Now, two decades after the original memorial was created, the dolphins have migrated north to bring comfort to the Seattle community. Two bronze dolphin benches were placed just outside the terminal at SEA in the Ground Transportation Plaza, located on the third floor of the parking garage at the north end of the airport. The child-sized benches, designed for children to play on, were dedicated in a small physically-distanced ceremony featuring Stockley, speaking for the victims’ families, and a small group of Port staff. The event was livestreamed for friends, family, and community members.
The memorial, created from another Bottoms design, offers a joyful place where children can play while parents plan the next step of their travel journey. The dolphins have significant artistic, spiritual, and emotional meaning for the families. The flight path of Flight 261 from Mexico to California, then continuing north to Oregon and Washington, also echoes the migration routes of whales and dolphins. Dolphins were said to have circled the crash debris the night the plane went down.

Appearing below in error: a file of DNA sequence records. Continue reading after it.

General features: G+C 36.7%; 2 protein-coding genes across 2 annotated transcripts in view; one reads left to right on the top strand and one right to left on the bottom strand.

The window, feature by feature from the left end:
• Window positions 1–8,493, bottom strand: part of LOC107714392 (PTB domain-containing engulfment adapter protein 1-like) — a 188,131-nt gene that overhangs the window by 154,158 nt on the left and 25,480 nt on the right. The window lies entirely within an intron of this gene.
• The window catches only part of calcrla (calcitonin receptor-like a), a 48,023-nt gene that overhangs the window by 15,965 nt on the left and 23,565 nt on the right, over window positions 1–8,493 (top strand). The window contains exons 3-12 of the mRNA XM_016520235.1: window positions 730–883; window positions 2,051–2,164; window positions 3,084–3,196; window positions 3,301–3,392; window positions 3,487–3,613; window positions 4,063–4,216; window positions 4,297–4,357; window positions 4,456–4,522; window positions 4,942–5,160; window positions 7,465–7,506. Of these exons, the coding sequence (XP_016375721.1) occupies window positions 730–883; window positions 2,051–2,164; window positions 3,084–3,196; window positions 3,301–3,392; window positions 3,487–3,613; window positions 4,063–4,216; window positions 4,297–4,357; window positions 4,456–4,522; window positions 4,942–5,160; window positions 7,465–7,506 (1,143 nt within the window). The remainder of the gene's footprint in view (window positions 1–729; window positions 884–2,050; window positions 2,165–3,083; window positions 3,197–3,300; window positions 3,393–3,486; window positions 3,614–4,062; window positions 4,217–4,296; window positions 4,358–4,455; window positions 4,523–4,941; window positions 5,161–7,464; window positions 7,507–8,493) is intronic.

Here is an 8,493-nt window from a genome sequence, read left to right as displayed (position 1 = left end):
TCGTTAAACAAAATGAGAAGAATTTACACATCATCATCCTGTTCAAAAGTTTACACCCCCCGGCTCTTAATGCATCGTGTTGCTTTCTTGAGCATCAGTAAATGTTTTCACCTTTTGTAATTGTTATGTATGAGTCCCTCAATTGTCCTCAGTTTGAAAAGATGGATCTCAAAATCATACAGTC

When Bottoms first shared his vision for the original memorial with the victims’ families, he told a Channel Island Chumash Indian myth. Earth goddess Hutash created a “Rainbow Bridge” to help the Chumash cross from their crowded island to the mainland. She told them to keep their eyes up and not look down, or they could fall. But some did look down, and fell off the bridge. To save them from drowning, Hutash turned them into dolphins. Since then, the Chumash have considered dolphins their ancestors. The story resonated with the families and the idea of loved ones swimming with the dolphins in the site where the plane went down was comforting to some.